IN-DEPTH

 

"I can't be told by anyone how to live. If I went to the minister and said, 'Move from your place', he would think I was mad." 'Bushman' elder, Botswana

Country:
southern Africa
Population:
100,000


Who are they? The 'Bushmen' are the oldest inhabitants of southern Africa, where they have lived for at least 20,000 years. Their home is in the vast expanse of the Kalahari desert. There are many different Bushman peoples – they have no collective name for themselves, and the terms 'Bushman', 'San', 'Basarwa' (in Botswana) and so on are used variously. Most of those which are widely understood are imposed by outsiders and have some pejorative sense; many now use and accept the term 'Bushmen'. They speak a variety of languages, all of which incorporate 'click' sounds represented in writing by symbols such as ! or /.

How do they live? The Bushmen are hunter-gatherers, who for thousands of years supported themselves in the desert through these skills. They hunt – mainly various kinds of antelope – but their daily diet has always consisted more of the fruits, nuts and roots which they seek out in the desert. They make their own temporary homes from wood that they gather. Many Bushmen who have been forced off their lands now live in settlements in areas that are unsuitable for hunting and gathering – they support themselves by growing some food, or by working on ranches.


What problems do they face? The Bushmen had their homelands invaded by cattle herding Bantu tribes from around 1,500 years ago, and by white colonists over the last few hundred years. From that time they faced discrimination, eviction from their ancestral lands, murder and oppression amounting to a massive though unspoken genocide, which reduced them in numbers from several million to 100,000. Today, although all suffer from a perception that their lifestyle is 'primitive' and that they need to be made to live like the majority cattle-herding tribes, specific problems vary according to where they live. In South Africa, for example, the !Khomani now have most of their land rights recognised, but many other Bushman tribes have no land rights at all.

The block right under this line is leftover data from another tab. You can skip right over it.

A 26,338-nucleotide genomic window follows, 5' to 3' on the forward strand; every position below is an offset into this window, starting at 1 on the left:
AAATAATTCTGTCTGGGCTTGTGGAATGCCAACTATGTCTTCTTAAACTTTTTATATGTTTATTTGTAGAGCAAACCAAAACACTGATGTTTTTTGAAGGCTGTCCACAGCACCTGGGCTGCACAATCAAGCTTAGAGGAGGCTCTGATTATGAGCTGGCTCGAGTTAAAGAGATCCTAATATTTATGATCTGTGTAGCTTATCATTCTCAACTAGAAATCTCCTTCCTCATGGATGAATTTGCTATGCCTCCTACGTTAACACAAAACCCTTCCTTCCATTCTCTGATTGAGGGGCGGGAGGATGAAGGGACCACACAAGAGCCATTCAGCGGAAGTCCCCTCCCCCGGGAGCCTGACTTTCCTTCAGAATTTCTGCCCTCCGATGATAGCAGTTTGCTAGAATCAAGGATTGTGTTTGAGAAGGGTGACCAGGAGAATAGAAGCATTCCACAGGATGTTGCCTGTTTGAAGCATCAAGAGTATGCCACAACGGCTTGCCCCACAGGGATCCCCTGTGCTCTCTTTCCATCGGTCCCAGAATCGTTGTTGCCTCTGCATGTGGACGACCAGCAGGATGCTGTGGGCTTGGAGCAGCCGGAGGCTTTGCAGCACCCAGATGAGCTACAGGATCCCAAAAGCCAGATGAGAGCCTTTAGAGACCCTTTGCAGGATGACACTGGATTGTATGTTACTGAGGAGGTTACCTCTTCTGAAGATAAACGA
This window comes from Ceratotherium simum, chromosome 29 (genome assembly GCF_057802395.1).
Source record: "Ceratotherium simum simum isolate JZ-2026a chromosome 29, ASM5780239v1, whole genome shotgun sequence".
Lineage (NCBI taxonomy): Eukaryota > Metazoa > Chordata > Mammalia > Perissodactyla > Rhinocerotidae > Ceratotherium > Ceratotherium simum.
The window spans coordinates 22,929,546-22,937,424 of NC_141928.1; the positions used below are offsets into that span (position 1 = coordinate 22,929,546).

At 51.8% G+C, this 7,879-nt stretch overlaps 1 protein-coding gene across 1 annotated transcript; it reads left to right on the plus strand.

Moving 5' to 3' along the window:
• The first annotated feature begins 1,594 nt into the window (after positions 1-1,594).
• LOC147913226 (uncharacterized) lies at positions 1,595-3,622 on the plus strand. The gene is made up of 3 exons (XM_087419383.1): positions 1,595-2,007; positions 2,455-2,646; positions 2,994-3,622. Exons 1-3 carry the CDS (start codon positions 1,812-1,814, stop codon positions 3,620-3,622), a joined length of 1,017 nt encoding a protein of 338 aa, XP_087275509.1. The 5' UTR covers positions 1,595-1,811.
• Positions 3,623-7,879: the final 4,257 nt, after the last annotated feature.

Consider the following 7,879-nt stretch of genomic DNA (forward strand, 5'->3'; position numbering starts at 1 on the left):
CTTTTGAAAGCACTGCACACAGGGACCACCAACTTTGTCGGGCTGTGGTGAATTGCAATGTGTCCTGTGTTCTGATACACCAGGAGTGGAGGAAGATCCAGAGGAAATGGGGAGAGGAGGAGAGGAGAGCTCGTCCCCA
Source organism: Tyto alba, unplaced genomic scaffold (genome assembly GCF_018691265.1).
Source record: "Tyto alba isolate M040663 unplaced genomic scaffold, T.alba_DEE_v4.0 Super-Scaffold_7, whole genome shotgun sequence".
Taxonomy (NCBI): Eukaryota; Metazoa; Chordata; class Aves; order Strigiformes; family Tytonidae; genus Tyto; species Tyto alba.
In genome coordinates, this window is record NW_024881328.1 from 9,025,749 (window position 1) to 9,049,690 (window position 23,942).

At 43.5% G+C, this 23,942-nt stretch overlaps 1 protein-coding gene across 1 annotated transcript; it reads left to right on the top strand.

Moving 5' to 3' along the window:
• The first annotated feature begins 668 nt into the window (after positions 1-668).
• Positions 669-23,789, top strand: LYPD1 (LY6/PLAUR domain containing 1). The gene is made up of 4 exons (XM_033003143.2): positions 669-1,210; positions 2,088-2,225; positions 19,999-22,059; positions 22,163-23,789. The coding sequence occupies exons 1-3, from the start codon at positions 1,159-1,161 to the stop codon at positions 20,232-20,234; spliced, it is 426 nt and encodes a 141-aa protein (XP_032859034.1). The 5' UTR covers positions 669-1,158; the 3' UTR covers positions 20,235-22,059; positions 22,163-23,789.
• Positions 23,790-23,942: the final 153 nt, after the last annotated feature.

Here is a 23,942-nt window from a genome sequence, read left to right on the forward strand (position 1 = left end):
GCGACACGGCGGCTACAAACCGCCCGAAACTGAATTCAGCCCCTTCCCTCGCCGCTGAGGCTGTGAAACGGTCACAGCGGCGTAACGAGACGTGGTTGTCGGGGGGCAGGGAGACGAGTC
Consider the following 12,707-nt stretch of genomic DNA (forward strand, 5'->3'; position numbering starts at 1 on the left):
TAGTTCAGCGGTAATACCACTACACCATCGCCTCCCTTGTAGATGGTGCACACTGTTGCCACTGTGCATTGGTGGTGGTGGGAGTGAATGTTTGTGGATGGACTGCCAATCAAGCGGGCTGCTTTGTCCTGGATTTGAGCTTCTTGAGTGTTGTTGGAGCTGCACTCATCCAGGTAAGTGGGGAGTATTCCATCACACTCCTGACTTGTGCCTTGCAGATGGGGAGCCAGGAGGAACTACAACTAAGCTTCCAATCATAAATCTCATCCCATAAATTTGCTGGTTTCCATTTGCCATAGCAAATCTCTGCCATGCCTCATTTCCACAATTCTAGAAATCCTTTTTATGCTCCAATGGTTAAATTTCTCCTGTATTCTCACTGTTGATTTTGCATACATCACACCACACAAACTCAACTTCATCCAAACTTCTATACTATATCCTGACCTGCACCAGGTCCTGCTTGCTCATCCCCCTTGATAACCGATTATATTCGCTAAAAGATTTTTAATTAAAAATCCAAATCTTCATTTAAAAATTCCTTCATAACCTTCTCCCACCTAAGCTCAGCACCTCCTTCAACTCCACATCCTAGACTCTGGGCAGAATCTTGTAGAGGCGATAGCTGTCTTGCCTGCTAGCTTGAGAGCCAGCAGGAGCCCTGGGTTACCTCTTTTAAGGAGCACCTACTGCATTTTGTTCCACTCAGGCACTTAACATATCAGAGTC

The Gana (G//ana) and Gwi (G/wi) tribes in Botswana's Central Kalahari Game Reserve are among the most persecuted. Far from recognising their ownership rights over the land they have lived on for thousands of years, the Botswana government has in fact forced almost all of them off it. The harassment began in 1986, and the first forced removals were in 1997. Those that remained faced torture, drastic restrictions in their hunting rights, and routine harassment. In early 2002, this harassment intensified, accompanied by the destruction of the Bushmen's water pump, the draining of their existing water supplies into the desert, and the banning of hunting and gathering. Almost all were forced out by these tactics, but a large number have since returned, with many more desperate to do so.

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Early History and Colonial Rule


San (Bushmen) were the original inhabitants of what is now Botswana, but they constitute only a small portion of the population today. The Tswana supplanted the San, who remained as subjects. Beginning in the 1820s, the region was disrupted by the expansion of the Zulu and their offshoot, the Ndebele. However, Khama II, chief of the Ngwato (the largest Tswana nation), curbed the depredations of the Ndebele and established a fairly unified state.